- The Economic Times blamed the lack of a non-cricket “sporting culture” – not the government – for “Indian being the world’s worst per capita Olympic medal-gatherer.” The paper called on Indians to not just cheer and wave the tricolor flag, but to “lay out a modern, professional sporting system while gritty, talented individuals keep giving their best.”
- For The Times of India, the allegation that medal contending wrestler Narsingh Yadav used performance enhancing drugs was proof India’s athletic federations “simply can’t take care of our athletes” and “see their position as an opportunity to disburse patronage and feather their own nests.” The Daily Pioneer called Yadav “foolish” for his part in actions that earned him a four year ban from competition. The Indian Express’s Ronojoy Sen contended that the use of performance enhancing drugs is a byproduct in societies that “link sporting excellence with national pride.”
- To remedy this situation, sports journalist Joy Bhattacharjya advised Indians to follow sports as a whole – not just its superstars – while supporting student athletes and local leagues.
- On the other hand, Anil Dharker, columnist for The Indian Express, believed India should focus on sports “where our strength lies” like wrestling, shooting, archery, and weight-lifting while pushing aside other events even if they may occasionally produce stars like gymnastic vault finalist Dipa Karmakar. The Daily Pioneer agreed and wanted more support to help India’s prior medal winners to keep up their success.
Others discussed the success of India’s female Olympians against the situation of women in the country.
- The Hindu praised Sakshi Malik for winning a bronze medal in 58-kg freestyle wrestling and showing the government should “provide its young the opportunity to train and compete.” The Daily Pioneer gave similar treatment to P.V. Sindu. In contrast, Economic Times was hard on India’s women archers for having “suffered a meltdown” in Rio.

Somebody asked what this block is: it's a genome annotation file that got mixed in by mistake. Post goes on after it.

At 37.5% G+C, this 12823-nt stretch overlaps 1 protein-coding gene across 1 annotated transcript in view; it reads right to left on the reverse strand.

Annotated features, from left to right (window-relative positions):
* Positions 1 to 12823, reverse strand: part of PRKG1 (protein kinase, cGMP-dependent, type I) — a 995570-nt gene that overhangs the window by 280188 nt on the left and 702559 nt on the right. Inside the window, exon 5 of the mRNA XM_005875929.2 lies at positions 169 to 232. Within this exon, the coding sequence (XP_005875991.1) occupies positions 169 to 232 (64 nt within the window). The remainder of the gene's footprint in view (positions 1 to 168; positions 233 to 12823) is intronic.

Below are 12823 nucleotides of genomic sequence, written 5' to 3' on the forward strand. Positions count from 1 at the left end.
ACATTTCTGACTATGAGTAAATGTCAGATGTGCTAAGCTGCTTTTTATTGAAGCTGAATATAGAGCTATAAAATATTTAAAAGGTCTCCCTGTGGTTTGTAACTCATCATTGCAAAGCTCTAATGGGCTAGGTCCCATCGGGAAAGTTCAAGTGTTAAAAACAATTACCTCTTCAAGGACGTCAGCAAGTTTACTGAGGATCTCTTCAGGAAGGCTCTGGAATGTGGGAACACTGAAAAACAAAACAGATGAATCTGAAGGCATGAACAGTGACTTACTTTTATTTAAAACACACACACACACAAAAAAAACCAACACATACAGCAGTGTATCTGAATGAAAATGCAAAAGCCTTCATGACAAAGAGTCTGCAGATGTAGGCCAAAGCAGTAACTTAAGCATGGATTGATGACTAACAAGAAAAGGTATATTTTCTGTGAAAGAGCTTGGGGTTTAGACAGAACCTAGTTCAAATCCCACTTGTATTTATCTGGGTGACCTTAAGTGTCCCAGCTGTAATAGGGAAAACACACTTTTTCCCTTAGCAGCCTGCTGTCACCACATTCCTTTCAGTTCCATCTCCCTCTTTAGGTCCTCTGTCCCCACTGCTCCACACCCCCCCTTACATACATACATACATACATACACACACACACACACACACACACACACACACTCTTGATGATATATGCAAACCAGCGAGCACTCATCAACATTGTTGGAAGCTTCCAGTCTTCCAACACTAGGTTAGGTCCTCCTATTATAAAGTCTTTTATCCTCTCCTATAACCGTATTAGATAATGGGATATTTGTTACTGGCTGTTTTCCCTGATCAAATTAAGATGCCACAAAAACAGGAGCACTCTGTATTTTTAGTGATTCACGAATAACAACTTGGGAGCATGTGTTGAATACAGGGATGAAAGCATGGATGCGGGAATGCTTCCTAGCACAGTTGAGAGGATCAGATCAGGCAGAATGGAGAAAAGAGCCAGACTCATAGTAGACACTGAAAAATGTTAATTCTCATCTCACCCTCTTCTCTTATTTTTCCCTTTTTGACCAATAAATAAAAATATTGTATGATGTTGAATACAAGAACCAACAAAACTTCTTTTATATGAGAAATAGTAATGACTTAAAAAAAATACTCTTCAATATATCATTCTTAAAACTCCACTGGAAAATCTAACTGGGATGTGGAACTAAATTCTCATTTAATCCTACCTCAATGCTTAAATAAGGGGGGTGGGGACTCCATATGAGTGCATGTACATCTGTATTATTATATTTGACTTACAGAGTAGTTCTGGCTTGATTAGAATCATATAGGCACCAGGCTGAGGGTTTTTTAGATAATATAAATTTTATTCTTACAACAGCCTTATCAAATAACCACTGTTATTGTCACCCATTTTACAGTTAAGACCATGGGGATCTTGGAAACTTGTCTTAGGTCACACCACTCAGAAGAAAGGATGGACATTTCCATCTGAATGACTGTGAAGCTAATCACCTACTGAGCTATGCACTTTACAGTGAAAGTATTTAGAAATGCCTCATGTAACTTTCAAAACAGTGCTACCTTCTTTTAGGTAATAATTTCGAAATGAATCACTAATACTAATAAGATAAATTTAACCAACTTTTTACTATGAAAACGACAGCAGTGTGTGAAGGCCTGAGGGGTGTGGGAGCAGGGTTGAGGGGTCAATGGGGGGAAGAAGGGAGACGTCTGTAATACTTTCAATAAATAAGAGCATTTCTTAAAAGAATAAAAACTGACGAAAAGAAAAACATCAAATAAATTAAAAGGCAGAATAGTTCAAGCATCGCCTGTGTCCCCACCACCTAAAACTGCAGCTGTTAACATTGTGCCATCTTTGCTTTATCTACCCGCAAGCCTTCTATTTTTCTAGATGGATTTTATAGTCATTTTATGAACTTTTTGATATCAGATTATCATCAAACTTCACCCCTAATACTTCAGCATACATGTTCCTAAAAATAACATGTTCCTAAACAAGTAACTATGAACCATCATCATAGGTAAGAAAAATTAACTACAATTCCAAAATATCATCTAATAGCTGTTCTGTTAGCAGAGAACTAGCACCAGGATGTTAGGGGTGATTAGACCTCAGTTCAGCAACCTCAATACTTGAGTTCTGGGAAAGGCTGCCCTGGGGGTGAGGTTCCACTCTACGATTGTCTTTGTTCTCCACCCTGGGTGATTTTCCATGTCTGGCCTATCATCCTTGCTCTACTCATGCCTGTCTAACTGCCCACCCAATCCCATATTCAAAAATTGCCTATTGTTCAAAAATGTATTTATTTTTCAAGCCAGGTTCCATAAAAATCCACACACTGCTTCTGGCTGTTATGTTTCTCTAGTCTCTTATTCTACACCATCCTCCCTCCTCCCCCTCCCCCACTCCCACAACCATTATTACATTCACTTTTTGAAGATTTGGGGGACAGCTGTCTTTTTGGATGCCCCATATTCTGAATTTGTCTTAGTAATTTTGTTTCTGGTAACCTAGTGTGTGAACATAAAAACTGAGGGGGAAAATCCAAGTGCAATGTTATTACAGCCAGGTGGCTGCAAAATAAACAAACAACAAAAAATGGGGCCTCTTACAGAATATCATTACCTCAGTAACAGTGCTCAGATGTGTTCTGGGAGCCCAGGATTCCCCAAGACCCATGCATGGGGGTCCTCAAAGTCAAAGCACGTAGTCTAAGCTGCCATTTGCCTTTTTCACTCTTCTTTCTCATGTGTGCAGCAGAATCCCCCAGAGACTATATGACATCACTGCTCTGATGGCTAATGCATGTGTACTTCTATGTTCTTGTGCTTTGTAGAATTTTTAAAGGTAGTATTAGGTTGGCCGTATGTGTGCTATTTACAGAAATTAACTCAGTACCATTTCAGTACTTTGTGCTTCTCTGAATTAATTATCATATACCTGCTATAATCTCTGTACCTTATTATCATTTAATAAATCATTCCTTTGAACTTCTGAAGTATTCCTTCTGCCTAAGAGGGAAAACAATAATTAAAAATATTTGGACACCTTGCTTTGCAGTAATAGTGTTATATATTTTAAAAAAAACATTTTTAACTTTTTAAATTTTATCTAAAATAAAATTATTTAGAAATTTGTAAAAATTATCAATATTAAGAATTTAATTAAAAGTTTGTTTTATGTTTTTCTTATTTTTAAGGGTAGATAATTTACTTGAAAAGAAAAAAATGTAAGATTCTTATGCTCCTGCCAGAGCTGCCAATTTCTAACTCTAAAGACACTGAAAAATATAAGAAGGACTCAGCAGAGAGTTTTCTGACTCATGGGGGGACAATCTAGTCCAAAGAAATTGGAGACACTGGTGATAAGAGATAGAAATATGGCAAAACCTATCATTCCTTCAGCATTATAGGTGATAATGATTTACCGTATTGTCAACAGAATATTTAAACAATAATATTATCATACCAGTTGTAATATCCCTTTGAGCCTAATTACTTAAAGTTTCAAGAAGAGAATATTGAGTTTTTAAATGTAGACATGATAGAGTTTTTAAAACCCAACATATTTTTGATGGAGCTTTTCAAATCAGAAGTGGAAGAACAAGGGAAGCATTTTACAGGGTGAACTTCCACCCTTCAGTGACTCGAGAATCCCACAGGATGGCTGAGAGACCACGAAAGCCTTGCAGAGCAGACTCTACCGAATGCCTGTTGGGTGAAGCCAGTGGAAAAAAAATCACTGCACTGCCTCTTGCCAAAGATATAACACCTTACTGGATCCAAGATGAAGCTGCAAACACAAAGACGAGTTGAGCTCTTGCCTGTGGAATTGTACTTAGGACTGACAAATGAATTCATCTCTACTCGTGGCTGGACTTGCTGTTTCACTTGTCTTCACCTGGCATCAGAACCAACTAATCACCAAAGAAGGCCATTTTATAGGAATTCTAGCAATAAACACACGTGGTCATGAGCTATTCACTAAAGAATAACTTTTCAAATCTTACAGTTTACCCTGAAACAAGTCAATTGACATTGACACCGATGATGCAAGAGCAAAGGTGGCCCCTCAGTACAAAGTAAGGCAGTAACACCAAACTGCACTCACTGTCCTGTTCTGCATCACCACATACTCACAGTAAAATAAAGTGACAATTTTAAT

- While India’s female Olympians were praised in the media for having the country’s best showing in Rio, Journalist Sandip Roy remarked that some of the athletes like Sakshi Malik “comes from a part of India especially hostile to its daughters.” Roy wanted the country to respect all women, not just those who win medals.
- Writing for The Wire, Priyansh, a scholar studying the sociology of sport at Loughborough University, argued that raising up female medal winners as “India’s daughters” was a harmful approach. “If a female athlete needs to accomplish extraordinary tasks in order to be acknowledged as ‘India’s daughter’,” Priyansh wrote, “then what status does she enjoy before that? A pariah? A burden?”
Several outlets and experts praised Brazil’s handling of the pressure as a host and their use of the Olympics as a global platform.
- In the lead-up to Rio, N. Sudarshan, journalist with The Hindu, observed the Olympics were a tool for Brazil to showcase its “soft power” and put a “mirror to the world and unto itself” to debate economic inequalities, crime, and the international order.
- Siddharth Saxena, reporter for Times of India, criticized the West for “gleefully” mocking Brazil’s ability to host the Games, adding that “if you wanted the Olympics to be perfect, the First World would host it all the time, but no one would remember. If it’s for a memory, Rio – centre of the world’s soul – will hand it to you.” The Indian Express agreed with this sentiment.
- Lalitha Sridhar, a columnist for The Hindu, advanced the long-standing idea of having permanent venues for the Olympics as a “logical solution to a massive and recurrent problem” of host countries going into debt after the last medal is awarded.
With Tokyo hosting the next Summer Olympics in 2020, Japan closely watched how Rio handled the Games. Japan won a record number of medals (41 total including 12 gold) at the Rio Olympics. During the portion of the closing ceremony when the host nation hands over the Games to the next country, Japanese Prime Minister Shinzo Abe made a surprise appearance dressed as the popular video game character Mario arriving via his trademark green pipe. “Next, it is our turn to provide the excitement,” Abe declared.